The politics of the Affordable Care Act, more commonly referred to as “Obamacare,” never seem to settle. On March 4, 2015, the Supreme Court heard Oral Arguments in the most recent challenge to Obamacare, King v. Burrwell. Some people, who perhaps do not passionately follow constitutional challenges and the like, must be wondering, didn’t we go through this already?
To clarify, Obamacare was challenged in the Supreme Court prior to the pending litigation but on an entirely different issue. In National Federation of Independent Business v. Sebelius, the court weighed whether or not the federal government exceeded its power in mandating that certain Americans purchase private health insurance. This landmark case was decided on June 28, 2012 with the court ultimately concluding that requiring the purchase of health insurance was within the scope of federal authority under the taxing and spending clause of the constitution. This was a rather fascinating ruling in that most assumed that any power to mandate the purchase of a private commodity would stem from the commerce clause rather than from taxation. (Perhaps I use the word fascinating too loosely.)
By contrast, the current litigation pending in the Supreme Court essentially rests on a technicality. A core tenet of Obamacare is the availability for Americans to purchase health insurance in government run exchanges and receive government financed subsidies to help offset the cost of health insurance. The legislation called for every state to establish a “state run” exchange and for the federal government to establish a federal exchange as well. The purpose of the federal exchange is to service those Americans who reside in a state that failed to establish an exchange.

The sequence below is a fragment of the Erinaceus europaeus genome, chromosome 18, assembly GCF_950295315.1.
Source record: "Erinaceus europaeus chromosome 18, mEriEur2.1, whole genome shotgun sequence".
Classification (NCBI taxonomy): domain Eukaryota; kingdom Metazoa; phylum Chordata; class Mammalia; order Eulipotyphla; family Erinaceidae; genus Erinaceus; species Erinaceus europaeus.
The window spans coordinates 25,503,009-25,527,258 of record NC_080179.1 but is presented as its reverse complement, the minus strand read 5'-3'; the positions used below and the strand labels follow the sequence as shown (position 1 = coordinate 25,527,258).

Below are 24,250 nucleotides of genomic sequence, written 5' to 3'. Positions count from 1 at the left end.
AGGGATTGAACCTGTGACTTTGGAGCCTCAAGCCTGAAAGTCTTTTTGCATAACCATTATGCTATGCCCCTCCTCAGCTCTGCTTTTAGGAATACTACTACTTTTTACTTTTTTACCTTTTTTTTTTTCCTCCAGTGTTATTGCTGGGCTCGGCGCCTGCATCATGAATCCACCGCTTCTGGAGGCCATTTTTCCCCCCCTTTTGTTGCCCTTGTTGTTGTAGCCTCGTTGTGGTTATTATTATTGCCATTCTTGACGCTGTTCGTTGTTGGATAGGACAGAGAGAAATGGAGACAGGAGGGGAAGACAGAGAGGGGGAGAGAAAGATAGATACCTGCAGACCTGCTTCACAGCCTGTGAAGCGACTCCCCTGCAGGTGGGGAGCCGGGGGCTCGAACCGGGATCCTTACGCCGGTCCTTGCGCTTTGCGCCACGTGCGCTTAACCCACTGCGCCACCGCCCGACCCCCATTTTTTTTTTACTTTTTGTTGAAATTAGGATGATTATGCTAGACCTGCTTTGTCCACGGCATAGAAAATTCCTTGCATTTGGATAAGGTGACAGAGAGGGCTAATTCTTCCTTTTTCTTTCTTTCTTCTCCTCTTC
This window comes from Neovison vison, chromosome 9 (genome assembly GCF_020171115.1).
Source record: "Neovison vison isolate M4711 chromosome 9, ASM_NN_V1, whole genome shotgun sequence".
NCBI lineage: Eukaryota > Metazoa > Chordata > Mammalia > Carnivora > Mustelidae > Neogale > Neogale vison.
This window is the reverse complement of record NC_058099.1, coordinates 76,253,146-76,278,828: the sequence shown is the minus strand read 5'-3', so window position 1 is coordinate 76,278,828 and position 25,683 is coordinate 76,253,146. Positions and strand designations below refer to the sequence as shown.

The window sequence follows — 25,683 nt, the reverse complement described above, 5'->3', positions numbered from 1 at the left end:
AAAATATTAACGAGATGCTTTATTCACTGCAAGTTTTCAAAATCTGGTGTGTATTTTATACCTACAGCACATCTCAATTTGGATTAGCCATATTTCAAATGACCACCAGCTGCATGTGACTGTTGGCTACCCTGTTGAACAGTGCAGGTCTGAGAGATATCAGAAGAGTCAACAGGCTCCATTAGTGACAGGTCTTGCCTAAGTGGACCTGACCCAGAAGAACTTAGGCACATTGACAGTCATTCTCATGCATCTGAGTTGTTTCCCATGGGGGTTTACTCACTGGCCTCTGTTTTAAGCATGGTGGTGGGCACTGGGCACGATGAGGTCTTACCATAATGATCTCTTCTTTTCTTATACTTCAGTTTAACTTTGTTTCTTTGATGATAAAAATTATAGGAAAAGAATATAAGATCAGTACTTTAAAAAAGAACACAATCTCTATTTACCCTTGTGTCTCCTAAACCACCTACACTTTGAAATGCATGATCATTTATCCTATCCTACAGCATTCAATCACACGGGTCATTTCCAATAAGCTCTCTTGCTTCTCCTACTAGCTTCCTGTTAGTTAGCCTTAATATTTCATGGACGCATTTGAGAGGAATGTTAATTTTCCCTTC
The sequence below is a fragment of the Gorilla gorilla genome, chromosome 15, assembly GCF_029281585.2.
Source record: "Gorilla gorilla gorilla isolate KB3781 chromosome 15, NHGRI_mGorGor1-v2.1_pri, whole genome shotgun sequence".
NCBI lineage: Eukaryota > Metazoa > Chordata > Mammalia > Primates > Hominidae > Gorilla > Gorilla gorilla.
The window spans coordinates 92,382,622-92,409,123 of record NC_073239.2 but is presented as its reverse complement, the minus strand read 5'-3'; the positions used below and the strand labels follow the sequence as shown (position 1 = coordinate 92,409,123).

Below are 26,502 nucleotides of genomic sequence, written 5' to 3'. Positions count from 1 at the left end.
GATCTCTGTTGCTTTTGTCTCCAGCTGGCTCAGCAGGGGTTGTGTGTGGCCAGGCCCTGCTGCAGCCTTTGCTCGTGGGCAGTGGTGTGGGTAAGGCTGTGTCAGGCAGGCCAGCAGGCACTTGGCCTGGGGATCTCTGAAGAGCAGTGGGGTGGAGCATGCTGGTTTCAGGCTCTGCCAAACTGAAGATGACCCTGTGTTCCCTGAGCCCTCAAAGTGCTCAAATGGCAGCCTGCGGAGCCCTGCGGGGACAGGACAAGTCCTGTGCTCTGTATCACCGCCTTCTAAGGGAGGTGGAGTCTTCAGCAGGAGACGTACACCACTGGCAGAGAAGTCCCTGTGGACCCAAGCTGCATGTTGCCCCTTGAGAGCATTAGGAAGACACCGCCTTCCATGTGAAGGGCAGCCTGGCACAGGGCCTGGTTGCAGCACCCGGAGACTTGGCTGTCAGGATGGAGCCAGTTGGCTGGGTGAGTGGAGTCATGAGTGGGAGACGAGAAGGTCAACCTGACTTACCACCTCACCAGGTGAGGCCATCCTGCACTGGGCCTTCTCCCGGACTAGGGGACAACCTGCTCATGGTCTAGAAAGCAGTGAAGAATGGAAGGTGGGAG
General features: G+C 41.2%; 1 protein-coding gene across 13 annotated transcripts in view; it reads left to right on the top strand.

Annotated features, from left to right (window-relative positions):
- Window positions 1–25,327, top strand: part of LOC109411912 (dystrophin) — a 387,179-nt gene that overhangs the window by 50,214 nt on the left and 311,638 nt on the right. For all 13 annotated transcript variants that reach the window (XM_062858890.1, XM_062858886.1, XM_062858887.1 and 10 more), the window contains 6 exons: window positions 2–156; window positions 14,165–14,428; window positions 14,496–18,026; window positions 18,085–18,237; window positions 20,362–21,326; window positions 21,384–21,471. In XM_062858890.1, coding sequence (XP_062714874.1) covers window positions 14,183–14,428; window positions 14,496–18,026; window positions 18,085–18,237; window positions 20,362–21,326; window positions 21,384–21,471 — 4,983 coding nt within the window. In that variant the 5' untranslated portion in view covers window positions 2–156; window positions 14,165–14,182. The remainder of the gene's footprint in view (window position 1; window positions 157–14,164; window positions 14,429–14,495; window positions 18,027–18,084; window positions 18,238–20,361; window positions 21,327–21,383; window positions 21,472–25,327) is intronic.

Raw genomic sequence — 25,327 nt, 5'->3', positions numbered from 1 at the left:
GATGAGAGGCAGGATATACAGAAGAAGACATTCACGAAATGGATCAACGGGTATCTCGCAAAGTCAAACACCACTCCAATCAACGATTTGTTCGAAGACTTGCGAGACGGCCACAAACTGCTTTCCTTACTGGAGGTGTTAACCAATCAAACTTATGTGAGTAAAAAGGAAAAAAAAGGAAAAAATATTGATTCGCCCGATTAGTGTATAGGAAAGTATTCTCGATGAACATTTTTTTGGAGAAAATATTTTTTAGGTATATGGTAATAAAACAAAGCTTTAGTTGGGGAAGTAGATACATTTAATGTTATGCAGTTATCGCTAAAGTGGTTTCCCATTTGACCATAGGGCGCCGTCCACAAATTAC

What led to the current Supreme Court case has to do with the way the legislation was drafted with respect to the availability of subsidies. The language of the statue calls for subsidies to be made available for those who purchase health insurance through an exchange “established by the state.” The plaintiffs thus argue that the legislation never intended for subsidies to be made available for those who purchase insurance through the federal exchange, but rather, subsidies are reserved for state run marketplaces.
The implications of this case are quite significant as only 21 states have set up their own exchanges. As a result, should the Supreme Court strike down federal subsidies, residents of 29 states would lose access to Obamacare subsidies. Unfortunately for any New Jersey resident relying on these subsidies, New Jersey has not established its own insurance exchange.
However, many see the likelihood of the Supreme Court siding with the plaintiffs in this case as quite slim and attribute the language in the legislation referring to an exchange “established by the state” as sloppy drafting. A primary purpose of Obamacare was to ensure access to health insurance through the availability of government subsidies; why then, they argue, would Congress not intend for subsidies to be made available through the federal marketplace?
Whatever the court concludes, one thing is certain: Americans will be debating the merits of Obamacare long after the ruling.
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